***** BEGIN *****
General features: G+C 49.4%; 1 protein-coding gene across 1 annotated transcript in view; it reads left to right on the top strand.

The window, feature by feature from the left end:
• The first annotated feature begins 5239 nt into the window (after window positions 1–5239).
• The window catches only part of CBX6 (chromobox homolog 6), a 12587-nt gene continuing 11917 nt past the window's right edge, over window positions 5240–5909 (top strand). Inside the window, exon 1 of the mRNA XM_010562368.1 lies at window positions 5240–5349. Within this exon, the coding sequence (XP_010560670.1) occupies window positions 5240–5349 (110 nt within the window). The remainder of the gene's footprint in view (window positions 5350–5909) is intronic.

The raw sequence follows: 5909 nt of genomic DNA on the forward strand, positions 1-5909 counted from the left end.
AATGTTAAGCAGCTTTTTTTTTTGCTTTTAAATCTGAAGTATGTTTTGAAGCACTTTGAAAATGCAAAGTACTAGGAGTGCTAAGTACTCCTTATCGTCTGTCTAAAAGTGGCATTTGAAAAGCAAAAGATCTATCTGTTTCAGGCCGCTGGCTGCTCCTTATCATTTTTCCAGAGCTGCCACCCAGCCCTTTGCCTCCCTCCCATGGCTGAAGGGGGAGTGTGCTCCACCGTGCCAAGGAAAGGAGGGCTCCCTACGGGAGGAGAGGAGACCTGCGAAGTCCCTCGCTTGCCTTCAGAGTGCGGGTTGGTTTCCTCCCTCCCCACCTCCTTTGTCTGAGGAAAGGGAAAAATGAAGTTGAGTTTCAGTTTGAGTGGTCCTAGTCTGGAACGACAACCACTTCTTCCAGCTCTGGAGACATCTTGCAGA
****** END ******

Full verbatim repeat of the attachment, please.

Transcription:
General features: G+C 49.4%; 1 protein-coding gene across 1 annotated transcript in view; it reads left to right on the top strand.

The window, feature by feature from the left end:
• The first annotated feature begins 5239 nt into the window (after window positions 1–5239).
• The window catches only part of CBX6 (chromobox homolog 6), a 12587-nt gene continuing 11917 nt past the window's right edge, over window positions 5240–5909 (top strand). Inside the window, exon 1 of the mRNA XM_010562368.1 lies at window positions 5240–5349. Within this exon, the coding sequence (XP_010560670.1) occupies window positions 5240–5349 (110 nt within the window). The remainder of the gene's footprint in view (window positions 5350–5909) is intronic.

The raw sequence follows: 5909 nt of genomic DNA on the forward strand, positions 1-5909 counted from the left end.
AATGTTAAGCAGCTTTTTTTTTTGCTTTTAAATCTGAAGTATGTTTTGAAGCACTTTGAAAATGCAAAGTACTAGGAGTGCTAAGTACTCCTTATCGTCTGTCTAAAAGTGGCATTTGAAAAGCAAAAGATCTATCTGTTTCAGGCCGCTGGCTGCTCCTTATCATTTTTCCAGAGCTGCCACCCAGCCCTTTGCCTCCCTCCCATGGCTGAAGGGGGAGTGTGCTCCACCGTGCCAAGGAAAGGAGGGCTCCCTACGGGAGGAGAGGAGACCTGCGAAGTCCCTCGCTTGCCTTCAGAGTGCGGGTTGGTTTCCTCCCTCCCCACCTCCTTTGTCTGAGGAAAGGGAAAAATGAAGTTGAGTTTCAGTTTGAGTGGTCCTAGTCTGGAACGACAACCACTTCTTCCAGCTCTGGAGACATCTTGCAGA